Among the students who have settled back into classrooms this fall are employees whose employers offer educational assistance benefits to enhance employee skill sets. Our latest report, Educational Assistance Benefits: 2015 Survey Results, evaluates the most prevalent types of assistance/tuition reimbursement programs, characteristics of offerings, program requirements and limitations, and strategies and implications. Responses provide a number of key takeaways pertaining to educational assistance offerings.
Program Offerings and Characteristics
- About five in six respondents offer some sort of educational assistance or tuition reimbursement benefit to their employees. Of those offering benefits, organizations most commonly offer general education tuition reimbursement and formal educational assistance plan benefits under Internal Revenue Code Section 127.
- Respondents overwhelmingly offer benefits to their full-time salaried and hourly workers. More than one in three respondents also provide these benefits to their part-time salaried and hourly workers.
- Organizations most commonly cover undergraduate-level courses, covered by 88% of those that offer benefits. Master’s degree-level, associate degree, online/distance learning and professional certification courses are also covered by over one-half of respondents.
- Two in three respondents offer in-house training seminars, while less than half provide reimbursement for attendance at continuing education courses, educational conferences and personal development courses. Two in five responding organizations offer job-related licensing courses and exams.
- A majority of organizations cover tuition, expenses for books and administrative fees, covered by 52% of organizations.
Requirements and Limitations
- The most common limitation on educational benefits is a fixed annual dollar amount for employees, cited by 71% of respondents.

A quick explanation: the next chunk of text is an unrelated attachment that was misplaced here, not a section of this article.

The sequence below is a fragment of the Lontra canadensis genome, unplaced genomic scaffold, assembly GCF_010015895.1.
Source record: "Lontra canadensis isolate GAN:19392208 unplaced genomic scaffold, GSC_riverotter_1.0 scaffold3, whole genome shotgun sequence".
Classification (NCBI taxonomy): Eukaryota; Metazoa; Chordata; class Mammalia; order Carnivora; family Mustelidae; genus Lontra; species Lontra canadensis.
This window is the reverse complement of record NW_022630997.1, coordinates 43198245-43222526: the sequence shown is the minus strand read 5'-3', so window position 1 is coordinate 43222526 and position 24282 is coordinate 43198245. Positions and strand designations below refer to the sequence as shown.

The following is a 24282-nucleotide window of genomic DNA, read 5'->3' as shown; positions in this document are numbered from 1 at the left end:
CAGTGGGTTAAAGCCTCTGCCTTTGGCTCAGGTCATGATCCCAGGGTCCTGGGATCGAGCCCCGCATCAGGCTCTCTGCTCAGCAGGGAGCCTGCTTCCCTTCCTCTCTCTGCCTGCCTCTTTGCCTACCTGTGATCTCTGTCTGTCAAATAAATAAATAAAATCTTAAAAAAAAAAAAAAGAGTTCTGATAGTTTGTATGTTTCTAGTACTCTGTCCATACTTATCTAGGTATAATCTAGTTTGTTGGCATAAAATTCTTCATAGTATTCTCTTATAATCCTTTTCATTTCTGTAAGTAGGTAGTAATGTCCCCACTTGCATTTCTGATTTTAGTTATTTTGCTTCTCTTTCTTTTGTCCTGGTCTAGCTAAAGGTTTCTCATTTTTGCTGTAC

- Organizations frequently require that education must be limited to job-, work- or business-related courses, require direct supervisor approval, use length-of-service requirements or require that education is received from an accredited institution.
- About four in five organizations require a minimum grade for course reimbursement (e.g., C or better) while two in five use full pass/fail reimbursement strategies.
Strategies and Implications
- Respondents most frequently offer educational benefits to retain their current employees, cited by 52% of respondents. They also offer these benefits to maintain or increase employee satisfaction and loyalty, keep employees current on evolving skill sets and attract future talent.
- When asked top organizational results of their educational benefits, findings were similar. The top outcomes were the retention of current employees, keeping employees current on evolving skill sets, maintaining or increasing satisfaction and loyalty and attracting future talent.
- Almost three in four respondents stated that their programs are either very or somewhat successful. Conversely, only 3% stated that their programs are unsuccessful.
- The most common barriers and challenges of offering educational benefits include a lack of employee interest, too much cost, little management support, a lack of applicability to job duties, an expected negative return on investment and a short-tenured employee population.
- About one in three respondents noted an increased emphasis on educational benefits in the past five years, while just over 5% reported a decrease in emphasis during this period. Looking forward, about three in ten respondents cited an expected increased emphasis on educational benefits in the next five years, while only 2% of responding organizations are looking to decrease their emphasis.
Does your organization offer educational assistance benefits? Which strategies have been the most effective? Please share in the comments below.
Justin Held, CEBS
Educational Program Specialist/Research Analyst at the International Foundation